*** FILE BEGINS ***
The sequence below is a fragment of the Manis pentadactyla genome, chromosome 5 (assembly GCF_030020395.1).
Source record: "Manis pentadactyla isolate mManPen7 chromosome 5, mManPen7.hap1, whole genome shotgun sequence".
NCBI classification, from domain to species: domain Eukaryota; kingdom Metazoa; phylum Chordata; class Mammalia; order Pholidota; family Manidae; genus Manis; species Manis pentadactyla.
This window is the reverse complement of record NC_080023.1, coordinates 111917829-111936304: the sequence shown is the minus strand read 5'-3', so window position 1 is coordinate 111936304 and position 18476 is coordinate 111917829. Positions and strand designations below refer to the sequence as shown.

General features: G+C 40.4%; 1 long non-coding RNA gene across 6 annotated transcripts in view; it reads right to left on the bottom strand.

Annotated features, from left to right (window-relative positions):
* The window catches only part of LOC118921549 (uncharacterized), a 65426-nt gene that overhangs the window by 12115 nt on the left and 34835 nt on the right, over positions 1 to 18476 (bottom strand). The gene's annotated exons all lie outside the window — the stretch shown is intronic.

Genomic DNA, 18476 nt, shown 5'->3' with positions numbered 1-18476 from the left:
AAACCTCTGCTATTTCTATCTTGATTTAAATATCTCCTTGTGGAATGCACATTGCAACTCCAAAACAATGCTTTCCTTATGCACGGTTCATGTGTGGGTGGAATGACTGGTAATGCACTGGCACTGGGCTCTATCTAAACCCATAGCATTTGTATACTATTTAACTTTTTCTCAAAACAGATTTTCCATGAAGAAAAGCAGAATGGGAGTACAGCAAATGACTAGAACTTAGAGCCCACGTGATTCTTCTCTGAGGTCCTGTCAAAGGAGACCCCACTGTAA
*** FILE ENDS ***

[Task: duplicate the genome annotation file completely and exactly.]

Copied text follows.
The sequence below is a fragment of the Manis pentadactyla genome, chromosome 5 (assembly GCF_030020395.1).
Source record: "Manis pentadactyla isolate mManPen7 chromosome 5, mManPen7.hap1, whole genome shotgun sequence".
NCBI classification, from domain to species: domain Eukaryota; kingdom Metazoa; phylum Chordata; class Mammalia; order Pholidota; family Manidae; genus Manis; species Manis pentadactyla.
This window is the reverse complement of record NC_080023.1, coordinates 111917829-111936304: the sequence shown is the minus strand read 5'-3', so window position 1 is coordinate 111936304 and position 18476 is coordinate 111917829. Positions and strand designations below refer to the sequence as shown.

General features: G+C 40.4%; 1 long non-coding RNA gene across 6 annotated transcripts in view; it reads right to left on the bottom strand.

Annotated features, from left to right (window-relative positions):
* The window catches only part of LOC118921549 (uncharacterized), a 65426-nt gene that overhangs the window by 12115 nt on the left and 34835 nt on the right, over positions 1 to 18476 (bottom strand). The gene's annotated exons all lie outside the window — the stretch shown is intronic.

Genomic DNA, 18476 nt, shown 5'->3' with positions numbered 1-18476 from the left:
AAACCTCTGCTATTTCTATCTTGATTTAAATATCTCCTTGTGGAATGCACATTGCAACTCCAAAACAATGCTTTCCTTATGCACGGTTCATGTGTGGGTGGAATGACTGGTAATGCACTGGCACTGGGCTCTATCTAAACCCATAGCATTTGTATACTATTTAACTTTTTCTCAAAACAGATTTTCCATGAAGAAAAGCAGAATGGGAGTACAGCAAATGACTAGAACTTAGAGCCCACGTGATTCTTCTCTGAGGTCCTGTCAAAGGAGACCCCACTGTAA